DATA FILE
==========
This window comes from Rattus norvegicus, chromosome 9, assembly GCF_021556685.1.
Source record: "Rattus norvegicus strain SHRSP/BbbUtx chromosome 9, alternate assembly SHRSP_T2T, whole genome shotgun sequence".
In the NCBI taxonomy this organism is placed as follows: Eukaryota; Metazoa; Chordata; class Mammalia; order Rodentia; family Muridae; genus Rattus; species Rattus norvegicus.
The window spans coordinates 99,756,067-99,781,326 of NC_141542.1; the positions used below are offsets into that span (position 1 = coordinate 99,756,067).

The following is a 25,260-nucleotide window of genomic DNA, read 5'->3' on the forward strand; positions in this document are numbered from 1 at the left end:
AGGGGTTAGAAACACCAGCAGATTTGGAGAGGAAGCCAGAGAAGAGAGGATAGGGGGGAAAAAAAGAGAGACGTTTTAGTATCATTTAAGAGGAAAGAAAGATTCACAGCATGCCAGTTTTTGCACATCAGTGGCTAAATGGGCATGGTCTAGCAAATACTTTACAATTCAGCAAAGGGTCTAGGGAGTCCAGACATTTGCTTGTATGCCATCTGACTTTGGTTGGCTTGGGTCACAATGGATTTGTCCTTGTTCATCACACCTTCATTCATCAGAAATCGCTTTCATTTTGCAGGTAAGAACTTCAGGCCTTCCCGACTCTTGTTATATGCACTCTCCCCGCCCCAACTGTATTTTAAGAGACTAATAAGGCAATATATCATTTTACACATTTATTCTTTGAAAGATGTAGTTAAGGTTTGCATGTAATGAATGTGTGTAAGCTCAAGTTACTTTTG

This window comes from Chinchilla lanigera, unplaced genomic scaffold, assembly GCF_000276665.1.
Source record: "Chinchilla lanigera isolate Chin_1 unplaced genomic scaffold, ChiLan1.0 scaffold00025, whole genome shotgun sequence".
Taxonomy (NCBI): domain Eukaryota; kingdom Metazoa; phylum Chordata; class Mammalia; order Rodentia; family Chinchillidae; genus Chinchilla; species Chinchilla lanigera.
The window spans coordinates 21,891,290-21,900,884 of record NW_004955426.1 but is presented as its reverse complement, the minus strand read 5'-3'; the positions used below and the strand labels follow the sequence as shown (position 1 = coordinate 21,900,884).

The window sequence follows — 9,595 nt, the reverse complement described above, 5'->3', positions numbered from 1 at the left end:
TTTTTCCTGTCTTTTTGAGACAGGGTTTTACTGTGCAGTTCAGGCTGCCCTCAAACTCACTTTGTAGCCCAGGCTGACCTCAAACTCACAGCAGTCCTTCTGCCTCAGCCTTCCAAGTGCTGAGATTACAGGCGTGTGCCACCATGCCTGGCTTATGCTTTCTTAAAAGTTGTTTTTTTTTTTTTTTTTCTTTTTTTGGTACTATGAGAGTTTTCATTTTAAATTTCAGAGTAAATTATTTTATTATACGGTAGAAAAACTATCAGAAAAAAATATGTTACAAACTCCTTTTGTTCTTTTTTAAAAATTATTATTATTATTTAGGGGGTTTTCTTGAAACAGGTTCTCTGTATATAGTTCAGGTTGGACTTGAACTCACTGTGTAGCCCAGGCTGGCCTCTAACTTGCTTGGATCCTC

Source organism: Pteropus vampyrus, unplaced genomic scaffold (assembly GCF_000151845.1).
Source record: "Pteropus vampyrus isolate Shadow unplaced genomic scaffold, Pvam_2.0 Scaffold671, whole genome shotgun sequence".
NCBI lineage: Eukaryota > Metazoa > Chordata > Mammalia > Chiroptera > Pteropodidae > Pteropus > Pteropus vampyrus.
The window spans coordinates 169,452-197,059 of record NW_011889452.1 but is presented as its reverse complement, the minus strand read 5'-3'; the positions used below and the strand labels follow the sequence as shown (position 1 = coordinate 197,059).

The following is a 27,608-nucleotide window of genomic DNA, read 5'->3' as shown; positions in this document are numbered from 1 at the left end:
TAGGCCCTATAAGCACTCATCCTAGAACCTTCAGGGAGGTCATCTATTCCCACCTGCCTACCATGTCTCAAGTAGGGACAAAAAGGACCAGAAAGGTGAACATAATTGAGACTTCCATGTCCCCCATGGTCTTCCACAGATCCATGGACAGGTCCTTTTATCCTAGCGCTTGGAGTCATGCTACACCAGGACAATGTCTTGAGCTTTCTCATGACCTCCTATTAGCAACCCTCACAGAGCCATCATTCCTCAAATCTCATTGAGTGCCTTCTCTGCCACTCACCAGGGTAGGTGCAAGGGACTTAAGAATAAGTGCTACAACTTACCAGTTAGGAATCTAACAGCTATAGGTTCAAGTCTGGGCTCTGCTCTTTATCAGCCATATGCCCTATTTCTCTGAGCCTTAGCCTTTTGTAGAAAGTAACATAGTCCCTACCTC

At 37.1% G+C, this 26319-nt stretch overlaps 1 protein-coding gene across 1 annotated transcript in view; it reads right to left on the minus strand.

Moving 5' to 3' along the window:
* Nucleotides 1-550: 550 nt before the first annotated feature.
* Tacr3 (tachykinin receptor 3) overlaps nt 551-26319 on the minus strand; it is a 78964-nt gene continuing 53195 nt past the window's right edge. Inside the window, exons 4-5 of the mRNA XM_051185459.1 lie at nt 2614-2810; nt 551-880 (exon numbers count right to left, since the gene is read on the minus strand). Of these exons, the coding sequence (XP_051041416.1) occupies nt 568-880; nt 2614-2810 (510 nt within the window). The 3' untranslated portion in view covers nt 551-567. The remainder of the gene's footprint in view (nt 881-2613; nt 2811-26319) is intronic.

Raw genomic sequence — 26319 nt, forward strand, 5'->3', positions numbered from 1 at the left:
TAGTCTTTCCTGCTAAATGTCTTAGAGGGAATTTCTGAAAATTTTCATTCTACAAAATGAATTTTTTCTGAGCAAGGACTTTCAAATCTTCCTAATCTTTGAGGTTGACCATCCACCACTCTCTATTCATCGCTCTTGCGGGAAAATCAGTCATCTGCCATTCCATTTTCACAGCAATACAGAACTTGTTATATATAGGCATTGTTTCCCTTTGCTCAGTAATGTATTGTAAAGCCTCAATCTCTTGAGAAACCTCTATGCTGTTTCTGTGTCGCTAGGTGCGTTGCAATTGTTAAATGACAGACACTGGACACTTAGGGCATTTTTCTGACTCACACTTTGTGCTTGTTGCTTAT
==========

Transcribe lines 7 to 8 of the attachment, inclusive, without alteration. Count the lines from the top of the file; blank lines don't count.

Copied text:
This window comes from Chinchilla lanigera, unplaced genomic scaffold, assembly GCF_000276665.1.
Source record: "Chinchilla lanigera isolate Chin_1 unplaced genomic scaffold, ChiLan1.0 scaffold00025, whole genome shotgun sequence".